“I am an Eastern European. We take life as it is – an opportunity. You Americans- it’s all discipline, discipline, discipline … Not very much fun like that”
Movies are supposed to be universal – or are they? An East European myself, I believe that the story in the 2011 film Bringing Up Bobby could potentially be perceived differently by people from that part of the world versus how Americans view it.
A mother and son are the protagonists of the story. She is a Ukrainian woman chasing the American dream alongside her son who was born in the USA. Roads to happiness vary and she has chosen the immoral/illegal one – a con-woman, taking advantage of naïve Americans in the wilds of Oklahoma.
Wait! Naïve Americans? Isn’t that a cliché? If it is, it’s by far not the only one in the movie. A religious community filled with naïve people who would believe just about anything, fanatics quoting the bible every chance they get, rich people with golden hearts – and the American dream itself – that’s the way many Europeans imagine life across the ocean. Clichés and stereotypes are wrong and have the potential to ruin a movie. But, in this case because of them, Bringing Up Bobby feels so refreshingly funny (to Europeans anyway and anyone else with sense of humor).
An amazing soundtrack
The first things that will impress you when you see the film will be the delightfully bright colored scenes and the amazing soundtrack. The color-filled scenes are typically a feature in European films – French and Scandinavian in particular – which is why it did not come as a surprise when I found out that the film is a Dutch co-producion and that its cinematographer, Guido van Gennep, is also Dutch.
The soundtrack: a score that kicks in with a cover version of Proud Mary can’t go wrong! It sets the mood – welcome to America! From this moment on, the surprises keep coming – Jazz (but of course), Country, but also beautiful ballads in Ukrainian.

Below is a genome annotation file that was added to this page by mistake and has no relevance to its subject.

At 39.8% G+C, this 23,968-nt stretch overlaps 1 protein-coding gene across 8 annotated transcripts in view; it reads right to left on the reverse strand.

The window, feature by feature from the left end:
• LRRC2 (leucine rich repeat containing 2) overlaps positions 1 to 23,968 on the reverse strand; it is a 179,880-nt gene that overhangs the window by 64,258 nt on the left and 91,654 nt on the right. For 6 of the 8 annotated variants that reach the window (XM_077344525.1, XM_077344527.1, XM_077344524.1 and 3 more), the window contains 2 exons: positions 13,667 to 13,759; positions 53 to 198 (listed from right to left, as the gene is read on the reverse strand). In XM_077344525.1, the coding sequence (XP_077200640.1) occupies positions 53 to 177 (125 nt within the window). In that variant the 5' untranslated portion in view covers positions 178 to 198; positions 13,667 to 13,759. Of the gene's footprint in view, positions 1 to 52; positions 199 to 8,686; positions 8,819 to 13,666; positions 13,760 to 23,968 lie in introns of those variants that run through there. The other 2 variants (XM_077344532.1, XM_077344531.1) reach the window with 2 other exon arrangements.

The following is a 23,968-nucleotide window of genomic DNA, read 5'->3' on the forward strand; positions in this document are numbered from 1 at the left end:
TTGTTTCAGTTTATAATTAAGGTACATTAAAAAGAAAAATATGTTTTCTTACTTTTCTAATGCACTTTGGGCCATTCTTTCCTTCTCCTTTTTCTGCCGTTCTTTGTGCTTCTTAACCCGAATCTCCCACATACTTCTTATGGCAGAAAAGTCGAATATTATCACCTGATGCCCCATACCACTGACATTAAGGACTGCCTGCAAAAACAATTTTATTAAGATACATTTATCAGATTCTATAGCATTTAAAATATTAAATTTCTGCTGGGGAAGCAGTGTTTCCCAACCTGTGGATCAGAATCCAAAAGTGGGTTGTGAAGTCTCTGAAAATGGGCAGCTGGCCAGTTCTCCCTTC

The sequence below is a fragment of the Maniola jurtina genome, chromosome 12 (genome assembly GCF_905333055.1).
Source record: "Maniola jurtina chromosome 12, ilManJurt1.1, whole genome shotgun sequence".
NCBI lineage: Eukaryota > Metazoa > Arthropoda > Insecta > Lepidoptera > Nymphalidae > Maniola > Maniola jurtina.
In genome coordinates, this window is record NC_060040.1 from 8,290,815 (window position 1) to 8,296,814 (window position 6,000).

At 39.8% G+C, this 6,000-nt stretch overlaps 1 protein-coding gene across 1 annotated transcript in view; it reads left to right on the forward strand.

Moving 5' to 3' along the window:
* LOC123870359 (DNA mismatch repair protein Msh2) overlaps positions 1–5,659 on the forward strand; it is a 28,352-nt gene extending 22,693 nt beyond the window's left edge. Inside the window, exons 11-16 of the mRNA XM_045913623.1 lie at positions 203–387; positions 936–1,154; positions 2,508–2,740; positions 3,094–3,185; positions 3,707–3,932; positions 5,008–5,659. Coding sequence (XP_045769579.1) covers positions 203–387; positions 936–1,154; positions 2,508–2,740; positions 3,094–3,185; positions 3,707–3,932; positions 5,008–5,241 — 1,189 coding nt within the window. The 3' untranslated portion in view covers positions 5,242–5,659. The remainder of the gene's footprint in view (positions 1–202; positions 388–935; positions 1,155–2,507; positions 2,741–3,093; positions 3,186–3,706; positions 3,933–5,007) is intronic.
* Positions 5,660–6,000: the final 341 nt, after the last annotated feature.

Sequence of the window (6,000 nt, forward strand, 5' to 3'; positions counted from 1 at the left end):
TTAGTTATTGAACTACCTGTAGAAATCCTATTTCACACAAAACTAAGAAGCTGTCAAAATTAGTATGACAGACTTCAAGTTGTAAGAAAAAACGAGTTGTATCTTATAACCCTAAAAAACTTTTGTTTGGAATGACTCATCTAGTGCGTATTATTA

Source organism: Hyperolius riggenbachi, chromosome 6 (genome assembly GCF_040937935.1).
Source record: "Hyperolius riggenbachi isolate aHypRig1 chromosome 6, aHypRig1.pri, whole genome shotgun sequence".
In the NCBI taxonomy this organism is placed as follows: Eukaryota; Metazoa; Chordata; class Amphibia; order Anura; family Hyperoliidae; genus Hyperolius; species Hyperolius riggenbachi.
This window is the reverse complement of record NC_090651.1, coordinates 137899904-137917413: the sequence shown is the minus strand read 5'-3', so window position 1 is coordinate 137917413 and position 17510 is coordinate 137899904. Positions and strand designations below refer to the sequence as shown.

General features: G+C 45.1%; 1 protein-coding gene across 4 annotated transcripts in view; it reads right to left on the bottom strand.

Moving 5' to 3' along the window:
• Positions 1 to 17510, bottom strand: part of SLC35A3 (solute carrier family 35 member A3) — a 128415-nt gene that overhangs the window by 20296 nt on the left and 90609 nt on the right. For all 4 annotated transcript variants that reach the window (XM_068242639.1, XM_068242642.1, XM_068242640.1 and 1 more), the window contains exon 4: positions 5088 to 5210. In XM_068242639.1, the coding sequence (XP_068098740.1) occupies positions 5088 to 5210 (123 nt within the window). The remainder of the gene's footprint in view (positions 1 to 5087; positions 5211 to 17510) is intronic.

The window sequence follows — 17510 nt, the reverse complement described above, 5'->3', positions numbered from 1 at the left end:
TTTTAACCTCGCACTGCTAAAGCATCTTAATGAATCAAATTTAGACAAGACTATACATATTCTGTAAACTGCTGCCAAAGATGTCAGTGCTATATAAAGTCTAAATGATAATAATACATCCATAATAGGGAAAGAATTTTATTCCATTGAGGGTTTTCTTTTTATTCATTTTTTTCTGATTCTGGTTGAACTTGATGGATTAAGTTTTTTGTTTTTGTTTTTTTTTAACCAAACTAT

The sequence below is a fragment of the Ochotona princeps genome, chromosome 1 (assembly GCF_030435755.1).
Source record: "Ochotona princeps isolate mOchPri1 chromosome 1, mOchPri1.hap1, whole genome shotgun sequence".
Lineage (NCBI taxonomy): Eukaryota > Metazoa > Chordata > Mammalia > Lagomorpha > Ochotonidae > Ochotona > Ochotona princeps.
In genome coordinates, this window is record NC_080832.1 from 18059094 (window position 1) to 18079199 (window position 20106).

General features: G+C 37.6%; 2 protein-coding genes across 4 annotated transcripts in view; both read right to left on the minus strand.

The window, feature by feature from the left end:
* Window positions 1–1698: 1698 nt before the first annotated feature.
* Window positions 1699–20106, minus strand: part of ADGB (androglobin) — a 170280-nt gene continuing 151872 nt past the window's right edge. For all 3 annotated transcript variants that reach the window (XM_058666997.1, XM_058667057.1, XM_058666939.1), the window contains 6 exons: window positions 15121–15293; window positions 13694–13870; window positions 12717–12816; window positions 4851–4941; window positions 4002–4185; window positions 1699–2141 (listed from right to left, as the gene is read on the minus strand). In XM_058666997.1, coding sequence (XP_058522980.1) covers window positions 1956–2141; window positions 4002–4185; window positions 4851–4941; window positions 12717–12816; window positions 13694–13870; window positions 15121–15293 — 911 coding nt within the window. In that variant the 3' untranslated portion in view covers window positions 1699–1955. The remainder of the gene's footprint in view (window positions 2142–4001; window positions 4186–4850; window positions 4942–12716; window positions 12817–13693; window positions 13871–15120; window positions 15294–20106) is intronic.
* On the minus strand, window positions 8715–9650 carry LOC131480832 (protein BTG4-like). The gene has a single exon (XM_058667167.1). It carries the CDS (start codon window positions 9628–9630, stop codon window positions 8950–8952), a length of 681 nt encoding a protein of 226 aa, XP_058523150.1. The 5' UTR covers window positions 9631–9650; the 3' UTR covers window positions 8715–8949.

Spencer List as Bobby and Milla Jovovich as Olive in Bringing Up Bobby
Annoying, or innocent and cute
So the film has great cinematography and a great soundtrack. But it’s the charisma of Milla Jovovich (Olive) and young Spencer List (Bobby), in wonderful performances in the lead roles, that will win your heart. Milla Jovovich’s overly exaggerated character perfectly fits the image of a woman who knows what she wants and how to get it. Jovovich is herself a Ukrainian, and the actress did a terrific job sneaking in phrases in her native language. Spencer List’s nuanced portrayal of the eleven-year-old Bobby as both a spoiled brat but also, when appropriate, as a smart and vulnerable kid, is clear evidence of his acting abilities. Whether the young Bobby is perceived to be annoying, or innocent and cute, is entirely up to the viewer. I was so hoping to hear him speak in Ukrainian but, alas, that did not happen.
The story itself doesn’t shine with originality, but it’s entertaining never-the-less. The film is listed as a drama but, to me, it really is more of a Coming-of-Age comedy in which both the son and mother have to find a way to adjust themselves to society and its regulations. Or, better said, the film starts as a comedy (in the style of Bonnie and Clyde) and then transforms into a Coming-of-Age drama, losing some of its appeal along the way (I admit I liked it better before the change over).
Bringing Up Bobby failed to involve me emotionally, but evoked quite a few smiles and that’s where its appeal lies.
Bringing Up Bobby (2011) Official Trailer